"He instinctively can find the shining greatness of our American culture and does a good job of highlighting it (although he also does have those rare lapses when he writes about hockey, but that is something caused by impurities in the Eastern waters or something)." Erik Keilholtz
Under the patronage of St. Tammany
Mark C. N. Sullivan is an editor at a Massachusetts university. He is married and the father of three children. Email
Thursday, May 29, 2003 Turn Left at the Renaissance: Paleoconservatism explained, by Stuart Reid, in a dispatch to The Spectator that includes a world traveler's less-than-dewy take on The City of Light:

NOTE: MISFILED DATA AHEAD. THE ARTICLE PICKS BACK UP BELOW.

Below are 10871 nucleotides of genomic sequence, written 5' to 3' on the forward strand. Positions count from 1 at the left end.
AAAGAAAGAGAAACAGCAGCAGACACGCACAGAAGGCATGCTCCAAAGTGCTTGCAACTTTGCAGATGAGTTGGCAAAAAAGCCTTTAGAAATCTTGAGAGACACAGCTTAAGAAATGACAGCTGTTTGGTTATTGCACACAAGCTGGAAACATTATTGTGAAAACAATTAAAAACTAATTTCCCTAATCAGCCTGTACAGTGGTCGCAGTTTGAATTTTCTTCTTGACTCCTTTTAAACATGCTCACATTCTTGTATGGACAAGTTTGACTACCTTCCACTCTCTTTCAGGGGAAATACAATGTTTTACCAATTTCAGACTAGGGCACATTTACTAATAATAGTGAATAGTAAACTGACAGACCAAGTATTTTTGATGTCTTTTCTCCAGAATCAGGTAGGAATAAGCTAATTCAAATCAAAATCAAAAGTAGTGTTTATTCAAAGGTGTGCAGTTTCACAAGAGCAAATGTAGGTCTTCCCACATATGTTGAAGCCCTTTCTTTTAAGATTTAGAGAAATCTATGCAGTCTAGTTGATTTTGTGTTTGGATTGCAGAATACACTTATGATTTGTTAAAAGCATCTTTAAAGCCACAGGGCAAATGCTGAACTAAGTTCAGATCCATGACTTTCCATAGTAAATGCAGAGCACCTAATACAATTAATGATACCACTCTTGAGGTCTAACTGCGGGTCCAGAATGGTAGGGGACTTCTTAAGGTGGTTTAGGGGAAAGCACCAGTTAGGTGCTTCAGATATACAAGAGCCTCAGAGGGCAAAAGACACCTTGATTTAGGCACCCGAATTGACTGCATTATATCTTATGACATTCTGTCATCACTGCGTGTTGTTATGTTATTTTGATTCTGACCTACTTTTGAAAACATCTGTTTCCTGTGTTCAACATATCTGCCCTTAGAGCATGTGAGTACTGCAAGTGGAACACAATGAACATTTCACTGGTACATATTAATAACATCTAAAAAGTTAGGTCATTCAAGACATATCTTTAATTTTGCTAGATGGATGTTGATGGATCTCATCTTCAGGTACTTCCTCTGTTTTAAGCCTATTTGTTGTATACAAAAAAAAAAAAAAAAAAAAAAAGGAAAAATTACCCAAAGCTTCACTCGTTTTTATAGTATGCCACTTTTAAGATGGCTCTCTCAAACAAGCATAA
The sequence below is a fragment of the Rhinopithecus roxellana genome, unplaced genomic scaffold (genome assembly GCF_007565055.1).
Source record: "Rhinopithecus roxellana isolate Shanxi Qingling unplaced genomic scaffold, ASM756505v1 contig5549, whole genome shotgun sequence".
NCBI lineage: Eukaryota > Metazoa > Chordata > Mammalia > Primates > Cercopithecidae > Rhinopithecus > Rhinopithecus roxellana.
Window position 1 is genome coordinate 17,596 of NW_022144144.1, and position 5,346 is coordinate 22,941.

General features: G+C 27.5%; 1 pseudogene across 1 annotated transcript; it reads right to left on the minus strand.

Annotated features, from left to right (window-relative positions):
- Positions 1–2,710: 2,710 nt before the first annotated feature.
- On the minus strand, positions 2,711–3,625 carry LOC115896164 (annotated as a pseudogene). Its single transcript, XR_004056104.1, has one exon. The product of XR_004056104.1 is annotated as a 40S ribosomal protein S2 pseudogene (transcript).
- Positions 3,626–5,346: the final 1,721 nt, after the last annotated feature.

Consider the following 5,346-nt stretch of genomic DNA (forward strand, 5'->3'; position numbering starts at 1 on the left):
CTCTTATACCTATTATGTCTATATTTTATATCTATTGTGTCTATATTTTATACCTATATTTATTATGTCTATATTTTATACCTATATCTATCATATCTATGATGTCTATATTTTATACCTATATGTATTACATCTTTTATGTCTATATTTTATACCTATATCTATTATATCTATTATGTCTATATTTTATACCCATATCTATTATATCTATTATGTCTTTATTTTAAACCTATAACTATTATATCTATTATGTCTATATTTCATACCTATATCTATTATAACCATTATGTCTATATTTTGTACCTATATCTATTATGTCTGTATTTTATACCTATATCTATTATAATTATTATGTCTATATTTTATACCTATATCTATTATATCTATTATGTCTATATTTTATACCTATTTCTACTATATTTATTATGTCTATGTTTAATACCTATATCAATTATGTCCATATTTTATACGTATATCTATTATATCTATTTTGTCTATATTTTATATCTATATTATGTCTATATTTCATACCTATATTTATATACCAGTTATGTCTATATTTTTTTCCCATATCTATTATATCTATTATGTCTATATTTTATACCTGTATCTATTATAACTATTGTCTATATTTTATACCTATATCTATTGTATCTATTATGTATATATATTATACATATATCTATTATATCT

Is Paris a little overrated? Greatest city in the world and all that, but the Seine end of the Boulevard St-Michel is just like Leicester Square, and how many times can you walk past Shakespeare and Company, all higgledy-piggledy and coy, without wanting to throw a copy of Ulysses through its window? If there is one thing more kitsch than the exterior of the Sacre Coeur, it is the interior of Notre Dame, where the confessionals are glass boxes in which penitents seem to be negotiating bank loans with cross-dressed ledger clerks. St Sulpice may have its Delacroix murals, but there is something irredeemably naff about the place, with its participatory liturgy and Taize-inspired choir. A year ago, I saw a priest there pick his nose while reciting the canon and crumble the snot on to the altar cloth. This is my bogey. If Henry IV had been alive today, he might have thought Paris worth a miss. Give me Rome or New York -- even London -- any day.